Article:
Category / Clinical Governance

EDGE International Conference 2019 – CONNECTED

BU takes responsibility for a large number of NHS-based research projects, spanning a number of clinical areas. To better support BU’s position as Sponsor for these studies, last August the university adopted the EDGE system. This allows us to better collaborate with our NHS colleagues and to ensure our research data is held in a secure and central location. Currently the system is being piloted within the Faculty of Health and Social Sciences for a year.

Last week the EDGE International Conference took place at The Vox Conference Centre in Birmingham, hosted by Fergus Walsh, the BBC’s Medical Correspondent, and organised by the Clinical Informatics Research Unit at the University of Southampton.

Over the two days we heard from speakers from across various organisations during breakouts, workshops and meet & greet sessions. Topics ranged from how to get the best out of the system’s features, using EDGE to connect with colleagues, and use of the system to improve the recording of study data and procedures. Given our implementation of EDGE, and the rarity of use by Universities, BU’s Clinical Governance Advisor, Suzy Wignall was invited to present on how BU has integrated the system.

Across the two days we likewise had keynote sessions, including talks from colleagues in New Zealand and Belgium where the system has been implemented. We also heard from parents of children who have been given access to life-saving research projects, improving their quality of life and health conditions, substantially.

The full agenda can be found here, with EDGE’s twitter feed here, showing photos from the event, and numerous tweets by colleagues.

For any guidance regarding implementing your research in a healthcare setting, take a look at the Clinical Governance blog or get in touch with BU’s Research Ethics team with any queries.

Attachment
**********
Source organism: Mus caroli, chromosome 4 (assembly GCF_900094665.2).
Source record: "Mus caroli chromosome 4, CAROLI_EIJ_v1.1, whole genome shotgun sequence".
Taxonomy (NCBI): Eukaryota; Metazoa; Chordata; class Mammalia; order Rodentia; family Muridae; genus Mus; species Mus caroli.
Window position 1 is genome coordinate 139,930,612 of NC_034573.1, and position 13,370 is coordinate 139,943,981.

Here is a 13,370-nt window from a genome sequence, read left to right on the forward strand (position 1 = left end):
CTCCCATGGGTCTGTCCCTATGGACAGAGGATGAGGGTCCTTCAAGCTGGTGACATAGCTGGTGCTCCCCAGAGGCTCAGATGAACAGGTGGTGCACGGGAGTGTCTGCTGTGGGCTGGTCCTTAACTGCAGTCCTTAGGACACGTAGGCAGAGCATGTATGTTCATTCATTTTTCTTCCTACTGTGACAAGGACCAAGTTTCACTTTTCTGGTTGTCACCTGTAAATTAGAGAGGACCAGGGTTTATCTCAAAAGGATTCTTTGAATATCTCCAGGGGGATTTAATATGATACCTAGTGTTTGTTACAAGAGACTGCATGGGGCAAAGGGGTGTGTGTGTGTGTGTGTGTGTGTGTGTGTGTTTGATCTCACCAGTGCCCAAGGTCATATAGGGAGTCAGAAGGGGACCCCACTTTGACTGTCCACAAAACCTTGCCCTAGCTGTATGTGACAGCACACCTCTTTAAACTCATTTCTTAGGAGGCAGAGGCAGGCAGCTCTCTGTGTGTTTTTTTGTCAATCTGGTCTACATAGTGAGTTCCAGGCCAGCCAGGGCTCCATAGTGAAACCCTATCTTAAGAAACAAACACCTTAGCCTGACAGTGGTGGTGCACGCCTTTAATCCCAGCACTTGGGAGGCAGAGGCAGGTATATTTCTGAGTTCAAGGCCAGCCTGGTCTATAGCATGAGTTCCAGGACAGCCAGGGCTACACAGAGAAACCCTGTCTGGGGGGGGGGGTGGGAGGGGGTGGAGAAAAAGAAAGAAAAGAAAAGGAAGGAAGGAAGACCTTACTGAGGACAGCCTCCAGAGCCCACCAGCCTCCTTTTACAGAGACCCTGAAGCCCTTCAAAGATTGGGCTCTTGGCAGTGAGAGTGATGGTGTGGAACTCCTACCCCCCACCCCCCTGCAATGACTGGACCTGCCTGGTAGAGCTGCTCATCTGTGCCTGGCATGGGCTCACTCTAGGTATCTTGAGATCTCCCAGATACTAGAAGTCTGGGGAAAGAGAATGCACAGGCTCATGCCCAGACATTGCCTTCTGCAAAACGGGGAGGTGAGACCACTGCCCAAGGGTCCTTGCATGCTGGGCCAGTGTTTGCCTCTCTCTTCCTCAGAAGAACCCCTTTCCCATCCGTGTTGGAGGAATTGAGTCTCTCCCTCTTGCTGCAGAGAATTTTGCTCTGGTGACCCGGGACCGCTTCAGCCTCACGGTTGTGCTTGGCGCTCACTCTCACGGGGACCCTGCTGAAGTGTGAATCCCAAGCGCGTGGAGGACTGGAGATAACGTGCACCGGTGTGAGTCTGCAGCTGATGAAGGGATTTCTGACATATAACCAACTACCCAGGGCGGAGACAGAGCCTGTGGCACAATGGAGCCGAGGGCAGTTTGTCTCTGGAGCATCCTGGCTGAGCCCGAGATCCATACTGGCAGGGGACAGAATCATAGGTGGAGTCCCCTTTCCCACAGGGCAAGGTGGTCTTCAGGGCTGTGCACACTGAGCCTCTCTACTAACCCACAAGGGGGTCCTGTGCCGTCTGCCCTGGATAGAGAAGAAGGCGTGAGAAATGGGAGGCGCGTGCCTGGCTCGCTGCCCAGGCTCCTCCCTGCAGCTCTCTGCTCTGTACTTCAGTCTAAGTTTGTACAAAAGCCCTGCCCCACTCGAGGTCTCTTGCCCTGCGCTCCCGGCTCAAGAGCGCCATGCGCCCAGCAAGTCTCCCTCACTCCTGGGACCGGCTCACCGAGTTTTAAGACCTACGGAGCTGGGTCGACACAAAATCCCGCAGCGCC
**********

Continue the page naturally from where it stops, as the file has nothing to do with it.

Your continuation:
Introduction to Good Clinical Practice – 15th May 2019

Are you interested in running your own research project within the NHS? Good Clinical Practice, or ‘GCP’, is a requirement for those wishing to work on clinical research projects in a healthcare setting.

GCP is the international ethical, scientific and practical standard to which all clinical research is conducted. By undertaking GCP, you’re able to demonstrate the rights, safety and wellbeing of your research participants are protected, and that the data collected are reliable.

The next GCP full day session is scheduled for Wednesday 15th May, at Bournemouth University, Lansdowne Campus (Bournemouth House) – 8:45am – 4:30pm.

The day will comprise of the following sessions:

  • Introduction to research and the GCP standards;
  • Preparing to deliver your study;
  • Identifying and recruiting participants – eligibility and informed consent;
  • Data collection and ongoing study delivery;
  • Safety reporting;
  • Study closure.

If you’re interested in booking a place, please contact Research Ethics.

Remember that support is on offer at BU if you are thinking of introducing your research ideas into the NHS – email the Research Ethics mailbox, and take a look at the Clinical Governance blog.

Health Research Authority public involvement guidance – third blog post

Involving patients and/or the public in your clinical research is a great way to ensure that your study is designed and set-up in a way that will be attractive to participants. By carrying out PPI (patient and public involvement) you can also ensure that your research will be of benefit, not only to individuals but also the wider population and healthcare in general.

In 2018 the Health Research Authority (HRA) released guidance to help applicants better identify where they have involved the public in their research applications, and the difference that it made to their studies.

In addition, in January of this year two HRA blog posts were advertised, following the journey of a Research Fellow at the University of Surrey, who conducted PPI for her research project. The first and second posts can be found on the HRA website alongside other news items.

The HRA have just released the third blog post in which they talk to one of the lay Research Ethics Committee (REC) members who sat on the panel that reviewed the fellow’s study. The post explores the Committee member’s views on how public involvement benefited the research application. You can find it here.

Remember that support is on offer at BU if you are thinking of introducing your research ideas into the NHS, social care or healthcare institutions – email the Research Ethics mailbox, and take a look at the Clinical Governance blog.

NHS R&D Forum response to Mental Capacity Act Code of Practice consultation

The NHS R&D Forum Research Management Working Group have released their thoughts on how they feel that the Mental Capacity Act Code of Practice can be refined and improved, to reflect current needs.